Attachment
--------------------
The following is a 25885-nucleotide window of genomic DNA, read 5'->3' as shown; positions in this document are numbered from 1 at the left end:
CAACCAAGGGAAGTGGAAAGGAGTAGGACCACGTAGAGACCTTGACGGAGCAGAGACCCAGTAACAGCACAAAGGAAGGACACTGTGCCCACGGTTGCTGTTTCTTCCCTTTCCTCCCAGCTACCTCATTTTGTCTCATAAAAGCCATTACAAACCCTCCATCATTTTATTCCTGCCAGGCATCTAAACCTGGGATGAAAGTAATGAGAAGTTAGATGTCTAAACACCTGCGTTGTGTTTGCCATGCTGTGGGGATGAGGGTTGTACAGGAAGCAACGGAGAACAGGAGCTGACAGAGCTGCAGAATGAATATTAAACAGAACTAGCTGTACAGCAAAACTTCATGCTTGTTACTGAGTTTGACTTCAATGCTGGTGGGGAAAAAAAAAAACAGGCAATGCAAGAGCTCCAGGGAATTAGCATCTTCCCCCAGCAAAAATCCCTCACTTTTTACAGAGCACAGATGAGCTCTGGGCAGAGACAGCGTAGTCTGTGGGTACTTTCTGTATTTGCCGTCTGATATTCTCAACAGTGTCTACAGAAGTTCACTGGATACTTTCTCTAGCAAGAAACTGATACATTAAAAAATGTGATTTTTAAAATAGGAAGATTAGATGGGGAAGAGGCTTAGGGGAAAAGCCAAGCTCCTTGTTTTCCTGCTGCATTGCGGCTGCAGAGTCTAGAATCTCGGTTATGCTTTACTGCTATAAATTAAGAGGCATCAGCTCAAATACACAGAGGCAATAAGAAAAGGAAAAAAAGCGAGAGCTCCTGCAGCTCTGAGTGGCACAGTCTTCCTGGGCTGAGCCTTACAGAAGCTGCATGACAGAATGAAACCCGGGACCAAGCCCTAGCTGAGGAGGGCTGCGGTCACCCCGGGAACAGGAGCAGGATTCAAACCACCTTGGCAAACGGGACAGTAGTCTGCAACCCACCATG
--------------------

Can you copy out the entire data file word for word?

The following is a 25885-nucleotide window of genomic DNA, read 5'->3' as shown; positions in this document are numbered from 1 at the left end:
CAACCAAGGGAAGTGGAAAGGAGTAGGACCACGTAGAGACCTTGACGGAGCAGAGACCCAGTAACAGCACAAAGGAAGGACACTGTGCCCACGGTTGCTGTTTCTTCCCTTTCCTCCCAGCTACCTCATTTTGTCTCATAAAAGCCATTACAAACCCTCCATCATTTTATTCCTGCCAGGCATCTAAACCTGGGATGAAAGTAATGAGAAGTTAGATGTCTAAACACCTGCGTTGTGTTTGCCATGCTGTGGGGATGAGGGTTGTACAGGAAGCAACGGAGAACAGGAGCTGACAGAGCTGCAGAATGAATATTAAACAGAACTAGCTGTACAGCAAAACTTCATGCTTGTTACTGAGTTTGACTTCAATGCTGGTGGGGAAAAAAAAAAACAGGCAATGCAAGAGCTCCAGGGAATTAGCATCTTCCCCCAGCAAAAATCCCTCACTTTTTACAGAGCACAGATGAGCTCTGGGCAGAGACAGCGTAGTCTGTGGGTACTTTCTGTATTTGCCGTCTGATATTCTCAACAGTGTCTACAGAAGTTCACTGGATACTTTCTCTAGCAAGAAACTGATACATTAAAAAATGTGATTTTTAAAATAGGAAGATTAGATGGGGAAGAGGCTTAGGGGAAAAGCCAAGCTCCTTGTTTTCCTGCTGCATTGCGGCTGCAGAGTCTAGAATCTCGGTTATGCTTTACTGCTATAAATTAAGAGGCATCAGCTCAAATACACAGAGGCAATAAGAAAAGGAAAAAAAGCGAGAGCTCCTGCAGCTCTGAGTGGCACAGTCTTCCTGGGCTGAGCCTTACAGAAGCTGCATGACAGAATGAAACCCGGGACCAAGCCCTAGCTGAGGAGGGCTGCGGTCACCCCGGGAACAGGAGCAGGATTCAAACCACCTTGGCAAACGGGACAGTAGTCTGCAACCCACCATG